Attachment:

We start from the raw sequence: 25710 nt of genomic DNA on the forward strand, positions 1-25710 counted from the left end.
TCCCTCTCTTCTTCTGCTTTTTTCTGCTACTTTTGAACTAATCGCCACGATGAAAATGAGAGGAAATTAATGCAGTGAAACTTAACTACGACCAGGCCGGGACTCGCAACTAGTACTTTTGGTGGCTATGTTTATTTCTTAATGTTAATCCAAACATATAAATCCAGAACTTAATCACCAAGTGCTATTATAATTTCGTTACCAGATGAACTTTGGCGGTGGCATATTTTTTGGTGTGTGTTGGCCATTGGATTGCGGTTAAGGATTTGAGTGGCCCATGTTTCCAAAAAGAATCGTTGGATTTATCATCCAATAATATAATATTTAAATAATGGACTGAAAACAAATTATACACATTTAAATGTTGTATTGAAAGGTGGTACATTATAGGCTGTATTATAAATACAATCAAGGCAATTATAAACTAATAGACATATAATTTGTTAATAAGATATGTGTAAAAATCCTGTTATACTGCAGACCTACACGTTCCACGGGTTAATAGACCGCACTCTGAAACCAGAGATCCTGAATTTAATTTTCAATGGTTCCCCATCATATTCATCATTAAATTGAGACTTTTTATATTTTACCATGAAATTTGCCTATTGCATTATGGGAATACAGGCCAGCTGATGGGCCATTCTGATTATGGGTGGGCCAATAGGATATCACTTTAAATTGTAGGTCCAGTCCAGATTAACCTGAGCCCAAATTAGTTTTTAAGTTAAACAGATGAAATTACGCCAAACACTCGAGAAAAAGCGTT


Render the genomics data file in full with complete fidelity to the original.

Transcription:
We start from the raw sequence: 25710 nt of genomic DNA on the forward strand, positions 1-25710 counted from the left end.
TCCCTCTCTTCTTCTGCTTTTTTCTGCTACTTTTGAACTAATCGCCACGATGAAAATGAGAGGAAATTAATGCAGTGAAACTTAACTACGACCAGGCCGGGACTCGCAACTAGTACTTTTGGTGGCTATGTTTATTTCTTAATGTTAATCCAAACATATAAATCCAGAACTTAATCACCAAGTGCTATTATAATTTCGTTACCAGATGAACTTTGGCGGTGGCATATTTTTTGGTGTGTGTTGGCCATTGGATTGCGGTTAAGGATTTGAGTGGCCCATGTTTCCAAAAAGAATCGTTGGATTTATCATCCAATAATATAATATTTAAATAATGGACTGAAAACAAATTATACACATTTAAATGTTGTATTGAAAGGTGGTACATTATAGGCTGTATTATAAATACAATCAAGGCAATTATAAACTAATAGACATATAATTTGTTAATAAGATATGTGTAAAAATCCTGTTATACTGCAGACCTACACGTTCCACGGGTTAATAGACCGCACTCTGAAACCAGAGATCCTGAATTTAATTTTCAATGGTTCCCCATCATATTCATCATTAAATTGAGACTTTTTATATTTTACCATGAAATTTGCCTATTGCATTATGGGAATACAGGCCAGCTGATGGGCCATTCTGATTATGGGTGGGCCAATAGGATATCACTTTAAATTGTAGGTCCAGTCCAGATTAACCTGAGCCCAAATTAGTTTTTAAGTTAAACAGATGAAATTACGCCAAACACTCGAGAAAAAGCGTT